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Ingredient Guide

What is ginger and how do I use it?

07 April 2021


Discover the hidden depths of this spicy root that vamps up all manner of meals

What is ginger?

Spicy sweet ginger is a rhizome, or underground stem of the ginger plant, that is capable of producing new roots and shoots. This knobbly root has a tough tan skin that is gently peeled or scrapped off to reveal the usable, fiery flesh inside.

What does ginger taste like?

Ginger has a spicy flavour, and an invigorating aroma. It produces a warming and fiery taste that gives an unmistakable and comforting kick. Ginger tastes spicy because of its chemical composition, specifically the compound gingerol, which creates its hot sensation.

Where does ginger come from?

It’s believed ginger originated from south east Asia, with its role in Indian and Chinese cuisine documented as far back as the 1st century CE. Today, India dominates global production, though China, Nigeria and Nepal also produce it at volume. The spice grows best in a warm, humid environment, although it can be produced in a variety of land types and climates.

Ginger Plant

Fresh vs dried ginger: what’s the difference?

Fresh and dried ginger are not interchangeable. Dried ground ginger has a very different flavour and texture, and is twice as strong as fresh ginger.

Similarly, fresh ginger is intense, juicy and fibrous, with a more pronounced, fiery taste and heavy citric notes. While dried ginger has the same base tones, it’s more concentrated and is better at retaining its flavour at hotter temperatures. 

You will lose some of the fresh taste that comes from the root if you substitute with dried spice, but the powder is considered preferable for meat rubs and marinades and for spice blends such as with allspice, cardamom, cinnamon and sage.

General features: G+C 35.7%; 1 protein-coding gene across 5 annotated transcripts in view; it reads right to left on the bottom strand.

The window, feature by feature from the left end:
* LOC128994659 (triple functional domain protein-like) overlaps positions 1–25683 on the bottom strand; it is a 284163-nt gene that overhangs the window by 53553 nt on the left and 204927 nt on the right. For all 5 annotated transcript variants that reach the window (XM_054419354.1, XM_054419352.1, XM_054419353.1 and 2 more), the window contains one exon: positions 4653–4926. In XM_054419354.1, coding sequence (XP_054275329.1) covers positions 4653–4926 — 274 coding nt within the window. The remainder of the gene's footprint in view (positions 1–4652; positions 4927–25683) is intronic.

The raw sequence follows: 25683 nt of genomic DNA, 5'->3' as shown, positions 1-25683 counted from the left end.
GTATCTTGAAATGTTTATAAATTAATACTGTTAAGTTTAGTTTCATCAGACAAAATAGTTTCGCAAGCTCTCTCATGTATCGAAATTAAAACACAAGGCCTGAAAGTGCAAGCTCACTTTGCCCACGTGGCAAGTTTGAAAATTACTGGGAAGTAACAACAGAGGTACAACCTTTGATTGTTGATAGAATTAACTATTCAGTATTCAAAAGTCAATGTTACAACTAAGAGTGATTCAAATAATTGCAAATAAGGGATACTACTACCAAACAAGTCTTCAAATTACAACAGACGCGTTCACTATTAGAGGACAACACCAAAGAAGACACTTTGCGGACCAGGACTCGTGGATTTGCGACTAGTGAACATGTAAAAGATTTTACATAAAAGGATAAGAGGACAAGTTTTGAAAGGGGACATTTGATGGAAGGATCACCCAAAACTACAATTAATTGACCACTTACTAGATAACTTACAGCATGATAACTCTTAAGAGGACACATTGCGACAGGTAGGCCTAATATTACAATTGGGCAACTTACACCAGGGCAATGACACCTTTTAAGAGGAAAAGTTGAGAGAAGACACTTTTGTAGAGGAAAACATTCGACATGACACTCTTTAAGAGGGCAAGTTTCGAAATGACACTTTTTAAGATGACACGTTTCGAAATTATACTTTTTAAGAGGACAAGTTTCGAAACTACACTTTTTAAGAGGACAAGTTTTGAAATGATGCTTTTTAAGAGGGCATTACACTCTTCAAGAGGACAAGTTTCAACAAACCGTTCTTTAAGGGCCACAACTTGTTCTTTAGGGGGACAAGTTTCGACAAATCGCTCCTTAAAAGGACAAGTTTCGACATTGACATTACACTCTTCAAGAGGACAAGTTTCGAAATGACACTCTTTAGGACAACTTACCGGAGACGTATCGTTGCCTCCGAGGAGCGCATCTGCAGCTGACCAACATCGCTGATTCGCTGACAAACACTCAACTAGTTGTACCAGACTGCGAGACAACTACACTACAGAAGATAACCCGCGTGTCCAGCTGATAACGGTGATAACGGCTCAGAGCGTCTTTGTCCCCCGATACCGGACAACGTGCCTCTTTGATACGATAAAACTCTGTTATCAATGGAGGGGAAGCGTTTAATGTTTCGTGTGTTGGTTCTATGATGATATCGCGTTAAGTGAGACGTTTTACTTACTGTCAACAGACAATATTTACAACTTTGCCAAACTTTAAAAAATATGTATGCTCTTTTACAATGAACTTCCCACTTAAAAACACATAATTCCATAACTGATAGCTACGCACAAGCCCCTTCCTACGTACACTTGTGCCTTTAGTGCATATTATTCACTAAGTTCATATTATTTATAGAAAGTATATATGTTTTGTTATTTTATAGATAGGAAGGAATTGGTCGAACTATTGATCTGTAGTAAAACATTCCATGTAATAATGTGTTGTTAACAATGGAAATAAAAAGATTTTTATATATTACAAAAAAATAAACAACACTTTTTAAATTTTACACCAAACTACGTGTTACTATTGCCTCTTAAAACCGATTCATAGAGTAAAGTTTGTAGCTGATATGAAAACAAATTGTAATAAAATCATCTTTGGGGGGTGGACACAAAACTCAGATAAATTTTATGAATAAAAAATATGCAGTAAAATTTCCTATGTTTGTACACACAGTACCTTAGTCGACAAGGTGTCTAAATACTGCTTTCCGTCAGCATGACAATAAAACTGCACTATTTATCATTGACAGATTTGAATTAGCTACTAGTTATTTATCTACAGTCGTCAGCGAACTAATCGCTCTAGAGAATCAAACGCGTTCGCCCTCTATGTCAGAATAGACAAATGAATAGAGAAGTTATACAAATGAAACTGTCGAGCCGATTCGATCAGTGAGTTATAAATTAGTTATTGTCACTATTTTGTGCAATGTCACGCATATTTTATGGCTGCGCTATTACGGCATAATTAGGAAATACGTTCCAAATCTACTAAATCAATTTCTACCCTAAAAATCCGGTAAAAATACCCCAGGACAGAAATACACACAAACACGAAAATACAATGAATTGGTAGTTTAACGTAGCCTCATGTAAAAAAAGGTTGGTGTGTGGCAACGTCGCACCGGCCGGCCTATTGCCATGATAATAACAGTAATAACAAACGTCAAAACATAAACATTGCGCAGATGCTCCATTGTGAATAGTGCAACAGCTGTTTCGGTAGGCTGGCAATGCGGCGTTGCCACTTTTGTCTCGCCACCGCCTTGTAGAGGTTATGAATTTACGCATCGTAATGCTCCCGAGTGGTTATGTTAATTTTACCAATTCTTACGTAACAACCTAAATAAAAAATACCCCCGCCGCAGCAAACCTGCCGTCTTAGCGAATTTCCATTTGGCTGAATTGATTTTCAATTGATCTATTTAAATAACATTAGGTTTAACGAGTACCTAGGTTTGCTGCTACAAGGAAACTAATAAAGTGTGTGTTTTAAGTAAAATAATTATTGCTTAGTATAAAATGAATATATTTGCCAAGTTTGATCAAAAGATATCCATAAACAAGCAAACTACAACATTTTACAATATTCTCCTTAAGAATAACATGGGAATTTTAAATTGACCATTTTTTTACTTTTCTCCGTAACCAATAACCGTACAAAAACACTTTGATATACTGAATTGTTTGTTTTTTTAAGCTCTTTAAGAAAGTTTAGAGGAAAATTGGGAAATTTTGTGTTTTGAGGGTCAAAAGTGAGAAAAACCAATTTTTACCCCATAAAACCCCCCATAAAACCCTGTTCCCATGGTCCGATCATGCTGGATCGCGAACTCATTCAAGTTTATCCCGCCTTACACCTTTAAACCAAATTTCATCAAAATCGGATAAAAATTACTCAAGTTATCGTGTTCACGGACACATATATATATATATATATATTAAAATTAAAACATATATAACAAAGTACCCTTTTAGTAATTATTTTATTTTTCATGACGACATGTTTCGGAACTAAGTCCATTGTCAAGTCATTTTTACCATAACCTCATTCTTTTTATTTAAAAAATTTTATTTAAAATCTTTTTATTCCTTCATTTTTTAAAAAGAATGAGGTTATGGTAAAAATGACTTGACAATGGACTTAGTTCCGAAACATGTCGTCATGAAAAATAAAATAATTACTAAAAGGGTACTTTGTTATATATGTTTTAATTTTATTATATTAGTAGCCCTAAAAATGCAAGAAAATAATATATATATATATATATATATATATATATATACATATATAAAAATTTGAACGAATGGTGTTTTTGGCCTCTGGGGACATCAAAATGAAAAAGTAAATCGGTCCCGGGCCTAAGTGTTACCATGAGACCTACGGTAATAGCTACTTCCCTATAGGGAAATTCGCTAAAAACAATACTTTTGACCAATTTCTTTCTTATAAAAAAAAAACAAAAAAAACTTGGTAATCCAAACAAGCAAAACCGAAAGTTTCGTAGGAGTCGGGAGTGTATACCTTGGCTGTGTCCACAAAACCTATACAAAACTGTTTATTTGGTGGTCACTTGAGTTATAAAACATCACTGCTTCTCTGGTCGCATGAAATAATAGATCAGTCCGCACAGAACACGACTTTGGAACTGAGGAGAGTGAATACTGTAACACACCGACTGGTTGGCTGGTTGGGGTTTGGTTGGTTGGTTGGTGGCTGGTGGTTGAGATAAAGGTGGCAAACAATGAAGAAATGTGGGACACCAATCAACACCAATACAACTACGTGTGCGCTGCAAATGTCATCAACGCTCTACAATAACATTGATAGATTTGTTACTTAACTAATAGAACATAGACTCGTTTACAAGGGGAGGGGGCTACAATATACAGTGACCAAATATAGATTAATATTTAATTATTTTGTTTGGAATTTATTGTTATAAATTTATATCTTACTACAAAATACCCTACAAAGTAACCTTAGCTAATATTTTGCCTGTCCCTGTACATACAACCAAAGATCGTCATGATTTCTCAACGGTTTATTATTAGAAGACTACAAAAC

What cuisine can ginger be used in?

Ginger is popular in Caribbean, Indian and Asian cuisines. Ginger cake, ginger ale and coolers are popular treats in the West Indies, while savoury dishes embracing the spice include the trademark smoky jerk chicken.

In Indian cooking, ginger is found in pickles or chutneys, often paired with mango or lemon to make a warming and refreshing side. It’s also often blended with garlic or coconut to flavour chicken dishes like Murgh Adraki.

Across Asia, ginger is chopped raw into stir fries, blended with soy as a Japanese dressing, and blended through noodle dishes and curries.

How to use ginger

Simply grate or slice peeled, raw ginger into soups, stews or stir frys. It is also excellent when used as an infusion, added to the cooking water to bring a kick to rice or quinoa.

When cooking with ginger, consider what end result you’re hoping to achieve. For example, minced or chopped ginger will add a physical bite as well as flavour, whereas grating will mean the ingredient almost melts, and is fully integrated into the final dish.

Ground ginger is great to incorporate into your baking, to slow-cooked feasts like curries and stews or sprinkled over cooked fruit or root vegetable dishes.

If you’re substituting fresh ginger for ground, an inch of the root is about a teaspoon of the ground spice, so use it sparingly.

How to prepare ginger

Root ginger should be peeled before cutting and cooking, to remove the woody skin. The skin is quite fibrous and coarse, but can easily be peeled away with the edge of a spoon. After peeling, it’s time to slice, dice or grate, depending on your recipe.


Where to buy ginger

Ginger is readily available in supermarkets and whole food shops, whether as fresh root, or ground spice. While ground ginger is found in the spice section, fresh ginger is kept with the fresh produce, often near the garlic. It’s recognisable for its knobbly form and brown papery skin. The root should be soft enough to be able to nick the skin with a fingernail, but not wet or soggy to the touch.